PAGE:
During recent visits to the United States and Germany, Kyrgyz President Sadyr Japarov encouraged investors to participate in the China-Kyrgyzstan-Uzbekistan (CKU) railway project — a crucial component of Xi Jinping’s ambitious Belt and Road Initiative. Kyrgyzstan is in great need of cash to build its part of the railway project — expected to cost a few billion dollars — that could bring it big profits. Despite assurances given by Kyrgyz authorities on the imminent start of construction, the key question of financing remains unanswered, with the participating countries still trying to determine the various funding models and sources for this massive undertaking. The project is fully prepared, but as of now, Beijing, Bishkek, and Tashkent have not arrived at a mutual agreement concerning the financing aspects, particularly the distribution of funding responsibilities. Although China possesses the capability to undertake the construction unilaterally, the railway project does not currently occupy a position of top priority for it.


Administrator Samantha Power traveled to Uzbekistan from October 23rd-24th to convene the first C5+1 Regional Connectivity Ministerial and emphasize the U.S. government’s commitment to the independence, sovereignty, and prosperity of the countries in the region. Since 2015, C5+1 has served as the U.S. government’s primary diplomatic platform for engaging Kazakhstan, Kyrgyz Republic, Tajikistan, Turkmenistan, and Uzbekistan. The development ministerial seeks to enhance this platform by convening Ministers from all five countries to take concrete actions to drive inclusive, sustainable economic development in Central Asia, with a focus on regional connectivity, trade, economic growth and entrepreneurship, climate and energy solutions, and opportunities for youth.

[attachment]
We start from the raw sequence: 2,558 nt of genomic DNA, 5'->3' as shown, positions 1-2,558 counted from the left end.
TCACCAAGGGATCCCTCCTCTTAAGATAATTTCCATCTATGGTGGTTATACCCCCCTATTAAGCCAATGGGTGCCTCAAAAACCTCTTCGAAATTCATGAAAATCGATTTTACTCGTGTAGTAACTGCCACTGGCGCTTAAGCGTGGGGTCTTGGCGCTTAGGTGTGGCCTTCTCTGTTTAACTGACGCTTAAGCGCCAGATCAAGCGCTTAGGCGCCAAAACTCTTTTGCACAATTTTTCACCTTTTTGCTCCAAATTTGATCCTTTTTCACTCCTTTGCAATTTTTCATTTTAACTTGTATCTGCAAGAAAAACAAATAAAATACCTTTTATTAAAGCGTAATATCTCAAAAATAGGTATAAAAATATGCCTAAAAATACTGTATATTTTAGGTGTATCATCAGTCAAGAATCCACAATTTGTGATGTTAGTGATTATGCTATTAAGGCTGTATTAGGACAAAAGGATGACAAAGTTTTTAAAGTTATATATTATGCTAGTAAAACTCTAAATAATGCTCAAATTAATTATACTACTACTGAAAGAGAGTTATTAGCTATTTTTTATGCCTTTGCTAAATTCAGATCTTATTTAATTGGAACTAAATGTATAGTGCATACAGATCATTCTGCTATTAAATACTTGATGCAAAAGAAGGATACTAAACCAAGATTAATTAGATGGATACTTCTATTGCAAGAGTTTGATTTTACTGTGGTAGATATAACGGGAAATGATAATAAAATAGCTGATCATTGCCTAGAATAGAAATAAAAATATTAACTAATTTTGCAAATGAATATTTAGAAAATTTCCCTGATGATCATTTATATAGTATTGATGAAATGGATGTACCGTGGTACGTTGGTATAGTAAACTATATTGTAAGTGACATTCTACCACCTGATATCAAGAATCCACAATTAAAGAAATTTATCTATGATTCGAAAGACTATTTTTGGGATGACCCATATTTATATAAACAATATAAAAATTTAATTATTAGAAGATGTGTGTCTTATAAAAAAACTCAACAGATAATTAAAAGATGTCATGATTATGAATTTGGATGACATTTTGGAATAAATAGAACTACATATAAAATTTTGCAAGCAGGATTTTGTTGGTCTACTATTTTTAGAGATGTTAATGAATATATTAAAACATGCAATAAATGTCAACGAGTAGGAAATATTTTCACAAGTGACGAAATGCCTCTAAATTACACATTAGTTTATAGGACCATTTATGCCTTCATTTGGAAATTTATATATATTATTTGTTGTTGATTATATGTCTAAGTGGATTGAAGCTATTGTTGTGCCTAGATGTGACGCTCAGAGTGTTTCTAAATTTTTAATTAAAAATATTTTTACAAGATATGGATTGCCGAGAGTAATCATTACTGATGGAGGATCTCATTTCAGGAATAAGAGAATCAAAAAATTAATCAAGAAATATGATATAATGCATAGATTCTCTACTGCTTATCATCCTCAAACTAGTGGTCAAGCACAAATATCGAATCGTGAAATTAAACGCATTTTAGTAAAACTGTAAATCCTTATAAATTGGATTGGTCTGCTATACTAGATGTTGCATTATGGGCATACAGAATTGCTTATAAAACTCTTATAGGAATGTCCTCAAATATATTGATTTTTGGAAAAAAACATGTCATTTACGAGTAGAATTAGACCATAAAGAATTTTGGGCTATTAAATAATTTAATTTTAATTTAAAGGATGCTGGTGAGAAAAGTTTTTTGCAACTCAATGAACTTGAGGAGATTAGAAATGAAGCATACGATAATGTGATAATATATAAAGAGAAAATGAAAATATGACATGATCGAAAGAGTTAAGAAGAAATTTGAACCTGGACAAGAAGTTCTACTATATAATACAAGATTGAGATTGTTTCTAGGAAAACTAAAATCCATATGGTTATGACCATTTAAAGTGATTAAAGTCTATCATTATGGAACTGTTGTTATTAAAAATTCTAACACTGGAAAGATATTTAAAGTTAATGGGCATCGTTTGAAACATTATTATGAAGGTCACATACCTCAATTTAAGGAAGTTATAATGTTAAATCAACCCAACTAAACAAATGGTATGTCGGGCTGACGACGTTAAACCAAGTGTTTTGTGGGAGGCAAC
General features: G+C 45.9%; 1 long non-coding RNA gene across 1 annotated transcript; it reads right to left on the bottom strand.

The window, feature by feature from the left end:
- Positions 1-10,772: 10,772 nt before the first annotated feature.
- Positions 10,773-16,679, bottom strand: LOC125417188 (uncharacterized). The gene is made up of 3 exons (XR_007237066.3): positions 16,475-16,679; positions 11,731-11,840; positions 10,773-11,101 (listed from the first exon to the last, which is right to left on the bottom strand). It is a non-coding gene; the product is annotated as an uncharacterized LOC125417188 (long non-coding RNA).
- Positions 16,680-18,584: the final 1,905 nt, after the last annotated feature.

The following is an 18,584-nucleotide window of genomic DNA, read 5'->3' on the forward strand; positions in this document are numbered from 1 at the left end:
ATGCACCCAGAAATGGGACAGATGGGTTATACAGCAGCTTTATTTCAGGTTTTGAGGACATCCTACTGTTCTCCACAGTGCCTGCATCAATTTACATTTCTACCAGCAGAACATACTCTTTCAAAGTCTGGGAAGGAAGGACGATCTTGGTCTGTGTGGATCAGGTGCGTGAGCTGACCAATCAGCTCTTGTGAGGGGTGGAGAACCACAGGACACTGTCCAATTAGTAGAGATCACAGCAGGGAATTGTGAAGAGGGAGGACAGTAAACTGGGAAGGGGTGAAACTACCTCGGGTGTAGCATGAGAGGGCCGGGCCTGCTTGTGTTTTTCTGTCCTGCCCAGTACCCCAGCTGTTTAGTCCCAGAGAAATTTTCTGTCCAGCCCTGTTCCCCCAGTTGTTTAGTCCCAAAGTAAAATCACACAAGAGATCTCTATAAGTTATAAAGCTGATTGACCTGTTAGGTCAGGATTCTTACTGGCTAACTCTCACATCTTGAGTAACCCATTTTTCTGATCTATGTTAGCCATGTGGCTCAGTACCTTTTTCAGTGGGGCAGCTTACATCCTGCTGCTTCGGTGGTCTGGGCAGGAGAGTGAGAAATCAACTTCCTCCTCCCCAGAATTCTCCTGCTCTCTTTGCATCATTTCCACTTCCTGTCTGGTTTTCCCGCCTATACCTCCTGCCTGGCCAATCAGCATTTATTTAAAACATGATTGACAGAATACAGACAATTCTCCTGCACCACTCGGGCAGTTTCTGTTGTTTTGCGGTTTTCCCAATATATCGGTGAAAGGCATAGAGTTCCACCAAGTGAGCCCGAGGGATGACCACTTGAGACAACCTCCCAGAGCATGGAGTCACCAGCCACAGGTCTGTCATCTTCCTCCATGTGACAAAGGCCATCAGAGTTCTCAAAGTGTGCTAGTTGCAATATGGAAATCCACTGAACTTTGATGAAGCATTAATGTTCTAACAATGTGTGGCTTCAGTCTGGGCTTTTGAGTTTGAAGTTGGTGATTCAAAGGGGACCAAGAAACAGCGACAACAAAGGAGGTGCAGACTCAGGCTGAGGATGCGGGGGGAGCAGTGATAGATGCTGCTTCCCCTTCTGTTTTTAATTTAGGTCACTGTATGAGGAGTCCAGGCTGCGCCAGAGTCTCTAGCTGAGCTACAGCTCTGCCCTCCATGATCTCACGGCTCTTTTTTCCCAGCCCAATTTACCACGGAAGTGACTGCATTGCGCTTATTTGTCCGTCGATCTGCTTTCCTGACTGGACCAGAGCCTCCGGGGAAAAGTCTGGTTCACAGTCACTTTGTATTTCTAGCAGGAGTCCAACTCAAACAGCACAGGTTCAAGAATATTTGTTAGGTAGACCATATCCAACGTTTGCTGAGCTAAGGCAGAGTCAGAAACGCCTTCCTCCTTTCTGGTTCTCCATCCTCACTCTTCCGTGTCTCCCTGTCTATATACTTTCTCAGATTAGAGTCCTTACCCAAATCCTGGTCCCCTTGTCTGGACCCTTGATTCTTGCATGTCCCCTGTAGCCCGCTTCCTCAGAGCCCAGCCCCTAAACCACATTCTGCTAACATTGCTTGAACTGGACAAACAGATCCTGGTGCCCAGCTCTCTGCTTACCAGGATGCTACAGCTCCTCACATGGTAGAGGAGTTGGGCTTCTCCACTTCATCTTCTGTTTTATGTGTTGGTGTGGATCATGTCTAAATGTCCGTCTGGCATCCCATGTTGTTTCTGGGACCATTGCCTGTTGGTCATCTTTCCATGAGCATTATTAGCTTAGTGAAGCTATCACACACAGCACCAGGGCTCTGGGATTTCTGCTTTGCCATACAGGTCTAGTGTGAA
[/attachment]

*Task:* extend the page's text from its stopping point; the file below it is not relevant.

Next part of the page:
The main topic dominating the international agenda currently is the conflict between Israel and Hamas. Kazakh President expressed the country’s firm condemnation of any terrorist attacks in the region, stressing that targeting innocent civilians can never be justified, regardless of the circumstances. At the same time, while acknowledging Israel’s pivotal role in regional dynamics, Kazakhstan upholds a consistent view on the Israeli-Palestinian dispute. It staunchly supports the two-state solution, asserting that both Israelis and Palestinians deserve to reside within safe and acknowledged boundaries, coexisting peacefully.